Feedback always starts at the point where the gain is highest and where the phase of the audio picked up by the mic reinforces what is coming from the speakers. If you apply EQ boost, there's more likelihood that feedback will occur at the boosted frequency, as that's where the gain is highest, but the same applies to microphones and PA speakers that have significant peaks in their frequency response curves. Choosing good-quality mics and speakers might help to minimise the risk of feedback. A mic with a gentle presence peak should be OK, but some cheaper mics have very pronounced peaks that can cause problems. You also need less gain if the singer has a naturally loud voice, so those with quieter voices need to work close to the mic. Quiet singers who stand back from the mic have no chance in smaller venues, where mics are invariably closer to the speakers than is ideal.

Stage monitors can be particularly problematic when it comes to feedback, so it pays to spend a little more on monitors that have a reasonably flat response. You also need to ensure monitors are aimed toward the least sensitive part of the vocal microphone, which, for a cardioid pattern mic, is directly from the rear. You may need to angle the back of the mic downwards to achieve this, but it will help. Hypercardioid mics, on the other hand, tend to be least sensitive around 45 degrees off the rear axis, so aim the monitor there.

 
The area directly behind a cardioid mic is the least sensitive, so positioning stage monitors there will reduce the risk of feedback. However, if you're using a hypercardioid mic, this is true of the area at a 45‑degree angle to the rear axis.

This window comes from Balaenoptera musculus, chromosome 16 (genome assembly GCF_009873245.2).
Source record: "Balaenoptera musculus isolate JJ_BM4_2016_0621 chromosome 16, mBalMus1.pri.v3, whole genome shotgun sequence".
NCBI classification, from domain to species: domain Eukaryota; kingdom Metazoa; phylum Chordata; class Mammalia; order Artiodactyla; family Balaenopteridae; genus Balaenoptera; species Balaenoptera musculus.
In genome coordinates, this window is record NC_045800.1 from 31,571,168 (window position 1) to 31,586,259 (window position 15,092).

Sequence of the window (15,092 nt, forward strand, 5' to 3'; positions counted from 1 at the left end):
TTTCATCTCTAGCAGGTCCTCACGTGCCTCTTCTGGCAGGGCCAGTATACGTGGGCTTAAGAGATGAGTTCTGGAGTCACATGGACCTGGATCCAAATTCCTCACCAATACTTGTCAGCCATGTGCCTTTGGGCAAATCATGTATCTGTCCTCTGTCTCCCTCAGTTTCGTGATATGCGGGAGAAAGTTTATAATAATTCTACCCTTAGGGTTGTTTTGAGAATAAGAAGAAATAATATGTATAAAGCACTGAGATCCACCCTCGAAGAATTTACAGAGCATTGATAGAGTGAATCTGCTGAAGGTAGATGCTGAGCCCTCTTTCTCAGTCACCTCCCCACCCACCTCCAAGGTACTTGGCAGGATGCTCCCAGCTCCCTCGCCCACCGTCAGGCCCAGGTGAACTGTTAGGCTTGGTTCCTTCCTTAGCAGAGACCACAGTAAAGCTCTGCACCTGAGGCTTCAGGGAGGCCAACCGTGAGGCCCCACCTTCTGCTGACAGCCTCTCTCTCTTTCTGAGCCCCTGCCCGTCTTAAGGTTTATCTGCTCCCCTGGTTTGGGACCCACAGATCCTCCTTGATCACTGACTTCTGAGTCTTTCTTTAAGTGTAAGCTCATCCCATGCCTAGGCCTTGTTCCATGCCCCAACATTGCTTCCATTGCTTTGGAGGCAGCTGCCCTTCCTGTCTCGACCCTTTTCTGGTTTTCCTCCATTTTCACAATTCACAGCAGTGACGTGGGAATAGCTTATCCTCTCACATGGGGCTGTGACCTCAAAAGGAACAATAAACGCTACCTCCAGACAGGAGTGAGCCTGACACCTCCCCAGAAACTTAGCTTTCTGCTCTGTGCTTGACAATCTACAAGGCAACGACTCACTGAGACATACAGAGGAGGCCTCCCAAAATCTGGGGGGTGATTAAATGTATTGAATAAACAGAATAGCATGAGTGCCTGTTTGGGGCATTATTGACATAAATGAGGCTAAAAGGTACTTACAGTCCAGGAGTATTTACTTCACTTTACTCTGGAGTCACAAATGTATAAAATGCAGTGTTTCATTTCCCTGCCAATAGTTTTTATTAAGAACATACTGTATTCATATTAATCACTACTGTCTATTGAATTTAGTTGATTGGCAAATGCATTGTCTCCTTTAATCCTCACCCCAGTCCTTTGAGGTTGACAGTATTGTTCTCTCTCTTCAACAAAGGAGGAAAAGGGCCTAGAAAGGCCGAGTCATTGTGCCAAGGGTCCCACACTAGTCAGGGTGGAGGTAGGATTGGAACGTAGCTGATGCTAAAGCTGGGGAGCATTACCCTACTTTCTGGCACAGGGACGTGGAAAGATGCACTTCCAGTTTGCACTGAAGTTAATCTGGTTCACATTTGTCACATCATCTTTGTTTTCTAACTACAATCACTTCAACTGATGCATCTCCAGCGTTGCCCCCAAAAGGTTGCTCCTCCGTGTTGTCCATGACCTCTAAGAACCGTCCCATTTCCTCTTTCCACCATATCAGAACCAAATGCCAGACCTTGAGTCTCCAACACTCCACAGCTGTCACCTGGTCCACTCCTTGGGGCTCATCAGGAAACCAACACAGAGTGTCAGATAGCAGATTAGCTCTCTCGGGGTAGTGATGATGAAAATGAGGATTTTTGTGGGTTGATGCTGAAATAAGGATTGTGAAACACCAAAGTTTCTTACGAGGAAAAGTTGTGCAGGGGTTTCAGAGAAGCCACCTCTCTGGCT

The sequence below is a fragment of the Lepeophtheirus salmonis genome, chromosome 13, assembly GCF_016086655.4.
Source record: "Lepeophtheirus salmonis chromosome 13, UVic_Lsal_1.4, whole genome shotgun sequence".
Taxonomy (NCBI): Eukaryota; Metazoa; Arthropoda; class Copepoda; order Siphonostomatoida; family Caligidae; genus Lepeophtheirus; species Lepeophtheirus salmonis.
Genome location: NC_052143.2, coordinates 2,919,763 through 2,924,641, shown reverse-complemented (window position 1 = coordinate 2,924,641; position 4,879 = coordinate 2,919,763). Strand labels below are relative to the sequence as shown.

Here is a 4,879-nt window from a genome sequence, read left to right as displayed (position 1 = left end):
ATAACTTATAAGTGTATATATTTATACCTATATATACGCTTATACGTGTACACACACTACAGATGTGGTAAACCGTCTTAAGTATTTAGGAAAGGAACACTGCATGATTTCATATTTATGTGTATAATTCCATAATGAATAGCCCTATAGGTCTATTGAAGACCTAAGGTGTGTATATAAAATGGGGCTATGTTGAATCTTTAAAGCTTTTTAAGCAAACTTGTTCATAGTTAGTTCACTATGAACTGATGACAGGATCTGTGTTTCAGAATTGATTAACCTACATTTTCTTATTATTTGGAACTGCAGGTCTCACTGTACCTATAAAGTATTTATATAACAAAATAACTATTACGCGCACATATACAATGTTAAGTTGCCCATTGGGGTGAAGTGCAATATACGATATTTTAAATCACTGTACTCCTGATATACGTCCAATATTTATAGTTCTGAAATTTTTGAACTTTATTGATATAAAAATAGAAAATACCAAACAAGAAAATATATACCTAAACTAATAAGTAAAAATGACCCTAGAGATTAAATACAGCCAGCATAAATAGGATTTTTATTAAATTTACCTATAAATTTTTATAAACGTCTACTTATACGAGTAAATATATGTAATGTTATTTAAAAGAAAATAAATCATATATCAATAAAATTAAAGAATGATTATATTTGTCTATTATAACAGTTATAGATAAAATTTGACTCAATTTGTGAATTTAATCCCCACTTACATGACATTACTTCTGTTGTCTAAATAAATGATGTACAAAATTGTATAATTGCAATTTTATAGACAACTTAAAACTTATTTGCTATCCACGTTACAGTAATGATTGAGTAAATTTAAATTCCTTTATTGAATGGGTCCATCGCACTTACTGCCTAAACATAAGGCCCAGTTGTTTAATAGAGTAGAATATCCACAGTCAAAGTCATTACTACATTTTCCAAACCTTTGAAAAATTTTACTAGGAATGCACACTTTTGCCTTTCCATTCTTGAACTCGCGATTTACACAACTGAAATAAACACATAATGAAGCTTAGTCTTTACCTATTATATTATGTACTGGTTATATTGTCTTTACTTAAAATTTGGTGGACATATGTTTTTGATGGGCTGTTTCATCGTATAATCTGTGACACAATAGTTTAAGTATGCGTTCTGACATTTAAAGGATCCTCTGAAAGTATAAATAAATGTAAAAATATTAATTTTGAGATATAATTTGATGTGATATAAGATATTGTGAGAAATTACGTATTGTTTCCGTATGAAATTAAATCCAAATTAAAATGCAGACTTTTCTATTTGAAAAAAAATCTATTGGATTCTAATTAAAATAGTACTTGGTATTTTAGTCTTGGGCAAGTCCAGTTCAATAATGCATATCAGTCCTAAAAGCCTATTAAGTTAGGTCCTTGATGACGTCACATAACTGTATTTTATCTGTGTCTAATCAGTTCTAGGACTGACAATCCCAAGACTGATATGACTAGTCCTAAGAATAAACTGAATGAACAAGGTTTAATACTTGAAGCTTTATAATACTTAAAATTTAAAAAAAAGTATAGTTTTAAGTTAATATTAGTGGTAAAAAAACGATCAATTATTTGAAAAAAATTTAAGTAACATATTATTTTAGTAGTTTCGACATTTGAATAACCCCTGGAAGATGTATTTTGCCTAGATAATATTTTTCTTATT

A third‑octave graphic EQ can help pull down troublesome peaks, but the type you find built into mixers, with only five or six bands, isn't very useful for dealing with feedback, as they change too much of the wanted sound. They can help balance the overall room sound, but that's about it. A better solution may be to connect an automatic 'feedback eliminator' hardware device to the mixer output. These are set up during the soundcheck by turning up the mic gain until feedback occurs, at which point the device measures the frequency and sets up a narrow filter to pull down the gain at that frequency. Most have several filters that can lock onto the main feedback frequencies, and they can help you gain a few more dBs of level before feedback becomes a problem. As the filter bands are so narrow, they have little effect on the overall sound. Most also include roaming filters that can lock onto feedback that occurs during performance, as it might if the singer moves the mic around.

 
Small venues of the type that so many up-and-coming bands play definitely make the fight against feedback harder, as they provide fewer opportunities for optimum positioning of PA speakers. 

Finally, when setting up levels, establish a maximum safe vocal level, leaving a few dBs of fader travel in hand, rather than working right on the edge of feedback where the sound is ringing all the time. Then set up the level of the back line to match the vocals. It's no good setting up the backline first and then expecting the vocals to match it, because in most small venue situations the vocal level is the limiting factor. You'll also find that some venues are inherently worse than others for feedback and you just have to live with it.


Published August 2010


Wednesday, September 20, 2017

Q. Should I be mixing in mono?

By Hugh Robjohns & Mike Senior

I've read a lot of articles about the benefits of mixing in mono. So is pressing the mono button on your DAW's stereo output and turning off one of your stereo monitors the way to go? I've had a quick go from one speaker and mono switch, but it was a bit of a mess, to be honest! I've also read a lot on panning in mono, but I didn't think this would work.

Is it better to record in mono, pan, add effects, and mix to a single stereo master? The reason I ask is that when we recorded everything in mono it seemed to sit better than many stereo files fighting in the mix.

Via SOS web site